Monday, October 30, 2023

Judge Benitez Schools Historian Saul Cornell on playing fast and loose with the Facts

Federal District Judge Roger Benitez

Progressive historians have used their position to justify unfettered governmen power for decades. Professor Saul Cornell has long taken the position the Second Amendment does not mean what it says. As an example of his rhetoric, he claims government policies encouraging gun ownership as proof of the legitimacy of government authority to ban guns. Laws and regulations encouraging people to exercise their right to arms are not a persuasive argument to show they had the authority to ban exercise of the right.  From Professor Saul Cornell:

Without government direction there would have been no body of Minutemen
to muster on the town greens at Lexington and Concord. If the Founders
had imbibed the strong gun rights ideology that drives today’s gun
debate we would all be drinking tea and singing, “God save our gracious

Professor Cornell conveniently ignores the fact the (British) Governments attempt at disarming American colonists (including the militias) at Lexington and Concord directly led to the Revolutionary war and the forming of the United States.

Professor Cornell submitted his thoughts in an amicus brief to Judge Benitez in the Miller v Becerra case. Judge Benitez did his job and objectively considered what Professor Cornell wrote. He found many factual errors. Judge Benitez found professor Cornell claimed, at the time of the Fourteenth Amendment, Americans were:

"apprehensive about 'the proliferation of especially dangerous weapons and the societal harms they caused'. In support he cites McDonald. McDonald says no such thing"

Benitez finds professor Cornell claims regulating firearms and gunpower was at the very core of police power. Cornell cites three cases. The problem is they are about storing gunpowder safely as a fire hazard, and say almost nothing about firearms. Professor Cornell cites a case about the potential to regulate a militia, and discounts a case striking down a concealed carry law. Cornell routinely ignores cases which extol the American right to keep and bear arms. Judge Benitez closes his case on professor Cornell with this statement:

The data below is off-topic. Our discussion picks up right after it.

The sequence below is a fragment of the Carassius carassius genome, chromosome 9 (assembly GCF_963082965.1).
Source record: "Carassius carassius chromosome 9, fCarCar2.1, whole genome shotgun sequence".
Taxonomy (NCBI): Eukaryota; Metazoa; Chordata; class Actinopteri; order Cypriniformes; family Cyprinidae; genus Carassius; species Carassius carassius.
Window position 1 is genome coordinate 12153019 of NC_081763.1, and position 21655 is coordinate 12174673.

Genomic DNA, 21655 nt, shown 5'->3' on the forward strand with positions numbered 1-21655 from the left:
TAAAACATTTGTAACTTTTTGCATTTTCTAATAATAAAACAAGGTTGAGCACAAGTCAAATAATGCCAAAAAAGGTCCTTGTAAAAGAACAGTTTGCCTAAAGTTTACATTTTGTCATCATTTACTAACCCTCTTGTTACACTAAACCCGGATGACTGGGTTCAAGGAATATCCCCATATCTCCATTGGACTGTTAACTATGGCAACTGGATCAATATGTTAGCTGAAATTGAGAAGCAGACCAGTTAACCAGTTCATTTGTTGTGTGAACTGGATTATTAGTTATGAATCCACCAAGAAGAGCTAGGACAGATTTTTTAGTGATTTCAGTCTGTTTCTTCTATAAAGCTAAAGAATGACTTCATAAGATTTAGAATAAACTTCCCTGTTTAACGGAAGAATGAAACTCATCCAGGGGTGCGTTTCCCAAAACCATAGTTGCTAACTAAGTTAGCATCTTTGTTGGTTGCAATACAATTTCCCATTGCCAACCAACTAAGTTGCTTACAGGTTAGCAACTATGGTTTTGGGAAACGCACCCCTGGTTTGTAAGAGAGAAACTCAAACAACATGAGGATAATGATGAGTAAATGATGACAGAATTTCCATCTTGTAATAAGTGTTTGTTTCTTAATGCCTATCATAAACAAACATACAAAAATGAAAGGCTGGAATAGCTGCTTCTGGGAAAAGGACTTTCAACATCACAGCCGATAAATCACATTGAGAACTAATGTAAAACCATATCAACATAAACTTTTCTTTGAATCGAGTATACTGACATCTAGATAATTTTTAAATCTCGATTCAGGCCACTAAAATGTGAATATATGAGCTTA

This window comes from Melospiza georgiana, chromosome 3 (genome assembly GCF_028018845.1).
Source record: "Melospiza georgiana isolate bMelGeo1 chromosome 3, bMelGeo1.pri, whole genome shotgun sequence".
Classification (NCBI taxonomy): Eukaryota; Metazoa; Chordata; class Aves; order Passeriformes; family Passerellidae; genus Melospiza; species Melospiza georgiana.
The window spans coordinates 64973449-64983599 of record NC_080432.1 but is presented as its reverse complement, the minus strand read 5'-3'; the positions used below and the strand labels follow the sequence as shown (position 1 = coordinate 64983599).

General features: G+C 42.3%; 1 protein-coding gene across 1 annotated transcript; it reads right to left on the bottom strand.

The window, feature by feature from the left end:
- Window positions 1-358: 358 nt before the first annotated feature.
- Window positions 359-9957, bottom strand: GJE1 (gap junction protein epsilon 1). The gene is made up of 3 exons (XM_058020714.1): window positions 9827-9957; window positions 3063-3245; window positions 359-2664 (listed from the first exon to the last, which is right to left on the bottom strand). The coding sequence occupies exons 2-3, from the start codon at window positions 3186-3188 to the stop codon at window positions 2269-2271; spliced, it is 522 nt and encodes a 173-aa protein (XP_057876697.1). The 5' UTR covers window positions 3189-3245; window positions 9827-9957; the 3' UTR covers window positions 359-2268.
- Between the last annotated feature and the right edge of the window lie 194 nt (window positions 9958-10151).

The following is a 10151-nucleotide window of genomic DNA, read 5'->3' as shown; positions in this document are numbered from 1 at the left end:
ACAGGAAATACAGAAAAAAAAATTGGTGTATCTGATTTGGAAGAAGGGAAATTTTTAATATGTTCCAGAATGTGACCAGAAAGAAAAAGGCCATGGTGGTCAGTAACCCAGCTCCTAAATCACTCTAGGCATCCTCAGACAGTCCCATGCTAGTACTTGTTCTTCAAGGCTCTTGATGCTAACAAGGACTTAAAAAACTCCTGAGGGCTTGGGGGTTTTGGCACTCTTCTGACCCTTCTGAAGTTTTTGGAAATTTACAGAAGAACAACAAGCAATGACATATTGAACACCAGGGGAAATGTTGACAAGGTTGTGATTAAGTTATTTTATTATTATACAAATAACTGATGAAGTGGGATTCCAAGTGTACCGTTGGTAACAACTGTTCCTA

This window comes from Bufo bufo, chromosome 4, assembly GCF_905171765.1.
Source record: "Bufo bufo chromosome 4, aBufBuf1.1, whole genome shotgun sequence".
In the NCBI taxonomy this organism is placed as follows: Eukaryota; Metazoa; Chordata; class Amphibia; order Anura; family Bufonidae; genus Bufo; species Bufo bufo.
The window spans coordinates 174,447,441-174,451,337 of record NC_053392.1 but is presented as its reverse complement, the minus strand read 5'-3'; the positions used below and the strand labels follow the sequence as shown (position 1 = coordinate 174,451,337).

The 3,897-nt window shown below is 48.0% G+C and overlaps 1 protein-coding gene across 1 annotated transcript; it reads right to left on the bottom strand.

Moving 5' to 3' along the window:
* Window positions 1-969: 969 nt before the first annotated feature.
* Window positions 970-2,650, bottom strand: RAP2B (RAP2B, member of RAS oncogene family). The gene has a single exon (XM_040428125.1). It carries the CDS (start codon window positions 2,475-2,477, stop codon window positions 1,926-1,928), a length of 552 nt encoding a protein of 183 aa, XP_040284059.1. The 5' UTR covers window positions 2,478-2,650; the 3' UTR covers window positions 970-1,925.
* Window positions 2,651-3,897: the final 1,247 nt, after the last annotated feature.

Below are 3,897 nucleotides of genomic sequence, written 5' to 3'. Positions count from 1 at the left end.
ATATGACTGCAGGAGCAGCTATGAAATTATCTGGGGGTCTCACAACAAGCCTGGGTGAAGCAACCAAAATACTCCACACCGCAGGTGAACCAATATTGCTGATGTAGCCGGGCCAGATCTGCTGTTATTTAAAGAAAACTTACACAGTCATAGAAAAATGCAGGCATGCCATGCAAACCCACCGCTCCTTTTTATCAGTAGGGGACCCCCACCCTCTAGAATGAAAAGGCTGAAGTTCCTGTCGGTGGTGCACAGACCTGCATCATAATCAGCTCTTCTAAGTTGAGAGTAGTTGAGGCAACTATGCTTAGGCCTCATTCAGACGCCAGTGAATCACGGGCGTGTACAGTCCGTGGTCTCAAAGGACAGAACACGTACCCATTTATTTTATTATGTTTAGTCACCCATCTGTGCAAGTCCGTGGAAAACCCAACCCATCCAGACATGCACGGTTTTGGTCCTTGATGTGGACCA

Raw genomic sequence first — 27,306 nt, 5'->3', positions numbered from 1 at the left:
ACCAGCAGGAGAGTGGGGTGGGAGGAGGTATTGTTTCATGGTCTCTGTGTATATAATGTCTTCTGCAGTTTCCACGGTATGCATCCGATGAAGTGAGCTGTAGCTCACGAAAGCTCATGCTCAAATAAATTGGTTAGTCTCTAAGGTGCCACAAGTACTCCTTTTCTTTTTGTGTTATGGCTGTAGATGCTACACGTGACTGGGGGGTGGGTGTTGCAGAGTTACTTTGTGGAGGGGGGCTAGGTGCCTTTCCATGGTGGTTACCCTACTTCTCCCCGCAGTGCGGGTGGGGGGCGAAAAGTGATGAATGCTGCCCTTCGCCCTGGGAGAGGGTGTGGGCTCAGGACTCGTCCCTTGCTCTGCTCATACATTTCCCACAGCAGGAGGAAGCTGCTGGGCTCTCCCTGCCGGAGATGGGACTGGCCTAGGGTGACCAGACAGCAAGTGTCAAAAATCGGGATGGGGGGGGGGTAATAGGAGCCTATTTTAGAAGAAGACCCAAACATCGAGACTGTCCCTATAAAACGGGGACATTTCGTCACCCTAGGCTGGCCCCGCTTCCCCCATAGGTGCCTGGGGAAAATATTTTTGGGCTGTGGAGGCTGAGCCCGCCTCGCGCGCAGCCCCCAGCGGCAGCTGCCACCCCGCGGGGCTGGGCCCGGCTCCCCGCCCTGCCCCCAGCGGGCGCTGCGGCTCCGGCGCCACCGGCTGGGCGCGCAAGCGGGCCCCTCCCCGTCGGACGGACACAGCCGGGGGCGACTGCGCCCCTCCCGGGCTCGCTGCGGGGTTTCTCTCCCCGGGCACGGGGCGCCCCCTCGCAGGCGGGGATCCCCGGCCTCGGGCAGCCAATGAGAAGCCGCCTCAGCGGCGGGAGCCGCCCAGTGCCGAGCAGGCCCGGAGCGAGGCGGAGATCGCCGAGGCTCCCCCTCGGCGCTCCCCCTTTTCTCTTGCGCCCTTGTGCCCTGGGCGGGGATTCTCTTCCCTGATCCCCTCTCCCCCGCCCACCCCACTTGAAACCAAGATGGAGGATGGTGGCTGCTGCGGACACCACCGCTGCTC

The antebellum court decisions upon which professor Cornell rests, do not say what he contends they say. Perhaps he is to be forgiven because he is a historian rather than a member of the bar, but his opinions are not persuasive and are entitled to no weight.

Judge Benitez comments on Professor Cornell's arguments can be found in the Miller v Becerra opinion, pages 58 - 62.

Professor Cornell has often been cited by those who desire unfettered government power, and wish for a disarmed American population. In Miller v Becerra, where professor Cornell has a chance to have a major impact, we see his arguments are based on mischaracterizations, bordering on, if not direct, falsehoods. They remind this correspondent of the Michael Bellesiles case. If one agree with the Orwellian concept that political policy should drive the way history is viewed, a person could sympathize with professor Cornell. He has so little, verging on nothing, to work with to justify his preferred policies. It is easy to see why Judge Benitez reaches this conclusion:

his opinions are not persuasive and are entitled to no weight.

Second Amendment activists may wish to remember this evisceration of Professor Cornell's arguments. These are the best arguments Professor Cornell has, within the bounds of the Consitution.

 ©2023 by Dean Weingarten: Permission to share is granted when this notice and link are included.

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